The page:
You should submit only one application for you and your family that lives with you.
Before you start
Make sure that all family members included in your application are present when you apply online so they can provide their consent and confirm their information.
Have your familys identification and banking documents ready, such as:
- social insurance numbers
- total monthly income and available assets
- other expenses
- your bank account information so you can get your payment quickly
Once complete, submit your application.
Step 2: ODSP reviews your application
Your local ODSP office will review your application.
Step 3: your local ODSP office contacts you
Your local ODSP office will call you within 15 business days of submitting your application. This does not include weekends and holidays.
The office will schedule an intake verification interview. You may be asked to provide more information to support your application, such as copies of bills or other documents.
Step 4: meet with your caseworker
You will meet with a caseworker from your local ODSP office to review your application.
The caseworker may ask you to provide documents that will help determine if you are financially eligible for ODSP.
If no additional information is required, the caseworker will let you know if you are financially eligible for ODSP within 15 business days.
Step 5: submit a disability determination package
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Privately Owned Subsidized Housing
Privately owned subsidized housing includes apartment complexes that maintain a certain number of units for subsidized housing. The complex is not owned or operated by HUD. Rent is usually not completely subsidized. The complex does receive a tax credit for having tenants qualified for PHA housing or subsidies. Once you have applied at the PHA office, ask your caseworker for a list of privately owned subsidized housing options. You will need to apply directly with the complex for consideration. This is a good option for a family experiencing a temporary hardship but foresees being able to later rent from the complex without the subsidy and without having to move again.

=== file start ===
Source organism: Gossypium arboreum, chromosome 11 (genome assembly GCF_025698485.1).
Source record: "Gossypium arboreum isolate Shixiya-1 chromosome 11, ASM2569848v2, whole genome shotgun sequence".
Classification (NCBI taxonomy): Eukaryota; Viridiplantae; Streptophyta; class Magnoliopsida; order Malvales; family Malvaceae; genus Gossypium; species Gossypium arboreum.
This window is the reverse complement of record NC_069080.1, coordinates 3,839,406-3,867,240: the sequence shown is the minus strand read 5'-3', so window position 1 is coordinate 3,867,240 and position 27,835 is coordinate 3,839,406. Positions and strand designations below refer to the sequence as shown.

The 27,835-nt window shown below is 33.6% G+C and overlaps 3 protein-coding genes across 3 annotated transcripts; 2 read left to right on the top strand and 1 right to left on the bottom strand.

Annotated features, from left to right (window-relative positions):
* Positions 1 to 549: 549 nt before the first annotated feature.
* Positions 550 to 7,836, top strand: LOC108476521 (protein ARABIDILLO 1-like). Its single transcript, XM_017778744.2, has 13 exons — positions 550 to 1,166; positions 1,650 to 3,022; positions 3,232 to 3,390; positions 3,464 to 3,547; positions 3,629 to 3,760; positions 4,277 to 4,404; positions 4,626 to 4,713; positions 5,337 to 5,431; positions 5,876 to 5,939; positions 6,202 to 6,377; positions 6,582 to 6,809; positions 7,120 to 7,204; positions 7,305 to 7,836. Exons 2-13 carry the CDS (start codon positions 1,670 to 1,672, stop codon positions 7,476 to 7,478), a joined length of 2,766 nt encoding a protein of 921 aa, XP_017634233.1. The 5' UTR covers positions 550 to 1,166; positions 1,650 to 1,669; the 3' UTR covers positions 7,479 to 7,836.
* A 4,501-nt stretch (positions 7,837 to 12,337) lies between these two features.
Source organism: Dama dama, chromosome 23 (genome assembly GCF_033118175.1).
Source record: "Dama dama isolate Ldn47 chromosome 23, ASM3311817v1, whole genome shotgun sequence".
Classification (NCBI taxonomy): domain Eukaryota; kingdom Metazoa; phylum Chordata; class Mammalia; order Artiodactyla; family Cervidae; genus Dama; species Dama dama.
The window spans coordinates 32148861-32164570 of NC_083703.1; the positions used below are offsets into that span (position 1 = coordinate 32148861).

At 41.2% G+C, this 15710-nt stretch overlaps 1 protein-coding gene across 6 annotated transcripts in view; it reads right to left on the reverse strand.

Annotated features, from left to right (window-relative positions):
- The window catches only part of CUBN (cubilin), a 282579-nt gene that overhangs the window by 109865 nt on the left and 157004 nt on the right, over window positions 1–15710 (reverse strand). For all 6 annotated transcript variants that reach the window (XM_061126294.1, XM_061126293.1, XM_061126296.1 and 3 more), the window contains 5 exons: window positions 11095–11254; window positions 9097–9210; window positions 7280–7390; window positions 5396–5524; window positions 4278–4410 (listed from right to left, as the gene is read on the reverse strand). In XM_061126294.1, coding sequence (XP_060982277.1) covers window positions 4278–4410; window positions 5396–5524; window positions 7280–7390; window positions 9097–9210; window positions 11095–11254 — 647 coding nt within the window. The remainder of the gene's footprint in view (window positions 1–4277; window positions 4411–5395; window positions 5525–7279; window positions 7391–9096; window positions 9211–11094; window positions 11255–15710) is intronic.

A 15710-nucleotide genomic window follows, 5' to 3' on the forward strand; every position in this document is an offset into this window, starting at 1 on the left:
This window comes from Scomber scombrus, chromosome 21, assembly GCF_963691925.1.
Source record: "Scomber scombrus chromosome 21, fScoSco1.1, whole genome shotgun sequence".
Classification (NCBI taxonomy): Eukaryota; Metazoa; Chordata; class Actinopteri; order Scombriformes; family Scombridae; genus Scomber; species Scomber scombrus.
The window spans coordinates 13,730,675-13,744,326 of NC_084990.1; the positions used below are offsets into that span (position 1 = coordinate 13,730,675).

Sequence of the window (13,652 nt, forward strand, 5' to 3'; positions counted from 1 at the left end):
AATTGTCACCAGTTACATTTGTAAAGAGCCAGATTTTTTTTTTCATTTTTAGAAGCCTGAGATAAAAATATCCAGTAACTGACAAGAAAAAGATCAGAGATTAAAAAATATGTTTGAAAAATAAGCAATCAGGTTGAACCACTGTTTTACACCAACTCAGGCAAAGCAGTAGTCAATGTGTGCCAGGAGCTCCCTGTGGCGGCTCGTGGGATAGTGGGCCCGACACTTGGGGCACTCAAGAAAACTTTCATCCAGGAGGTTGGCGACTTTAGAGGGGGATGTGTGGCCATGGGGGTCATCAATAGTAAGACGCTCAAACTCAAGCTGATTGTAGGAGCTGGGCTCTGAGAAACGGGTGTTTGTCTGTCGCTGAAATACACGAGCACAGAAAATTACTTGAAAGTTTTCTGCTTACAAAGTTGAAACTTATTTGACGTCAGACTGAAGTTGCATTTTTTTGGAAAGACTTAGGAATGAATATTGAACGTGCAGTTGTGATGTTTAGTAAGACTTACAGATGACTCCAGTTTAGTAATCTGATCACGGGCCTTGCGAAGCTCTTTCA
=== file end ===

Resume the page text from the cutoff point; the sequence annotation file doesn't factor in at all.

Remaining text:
Can I Get Help For A Mental Health Crisis
The National Suicide Prevention Lifeline at 800-273-TALK can connect you with a skilled, trained counselor at a crisis center in your area, anytime 24/7. If you need help for a mental health crisis or are having suicidal thoughts, please call them.
You can also text HOME to 741741 to reach the Crisis Text Line for 24/7 crisis interventions. Crisis Text Line uses a network of over 1,500 crisis counselor, all of whom have completed 34 hours of training on reflective listening, collaborative problem solving and crisis management.
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Tanf Medicaid And Chip
States can receive federal funding for TANF, Medicaid, and CHIP to serve qualified immigrants who have completed the federal five-year bar. Refugees, people granted asylum or withholding of deportation/removal, Cuban/Haitian entrants, certain Amerasian immigrants, Iraqi and Afghan Special Immigrants, and survivors of trafficking are exempt from the five-year bar, as are qualified immigrants who are veterans or active duty military and their spouses and children. In addition, children who receive federal foster care and COFA migrants are exempt from the five-year bar in the Medicaid program.
Over half of the states have used state funds to provide TANF, Medicaid, and/or CHIP to some or all of the immigrants who are subject to the five-year bar on federally funded services, or to a broader group of immigrants. Several states or counties provide health coverage to children or pregnant persons regardless of their immigration status.
In 2009, when Congress first reauthorized the CHIP program, states were granted an option to provide federally funded Medicaid and CHIP to lawfully residing children and/or pregnant persons regardless of their date of entry into the U.S. Thirty-five states plus the District of Columbia have opted to take advantage of this federal funding for immigrant health care coverage, which became available on April 1, 2009.
Cons Of Government Food Programs
- Social stigma for recipients
- Consistency and quality of state-run programs vary
- Limitations on what products can be purchased
- Mandated work requirements difficult for adults with children
The table below lists eligibility requirements for federal food programs.
|60 or older and must meet state guidelines|
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Supplemental Nutrition Assistance Benefits
Supplemental Nutrition Assistance Benefits is a federal program that provides food help to eligible households. SNAP provides a monthly benefit via an Electronic Benefits Transfer card that works like a debit card. You can use it to purchase food when your benefits have been loaded onto the card.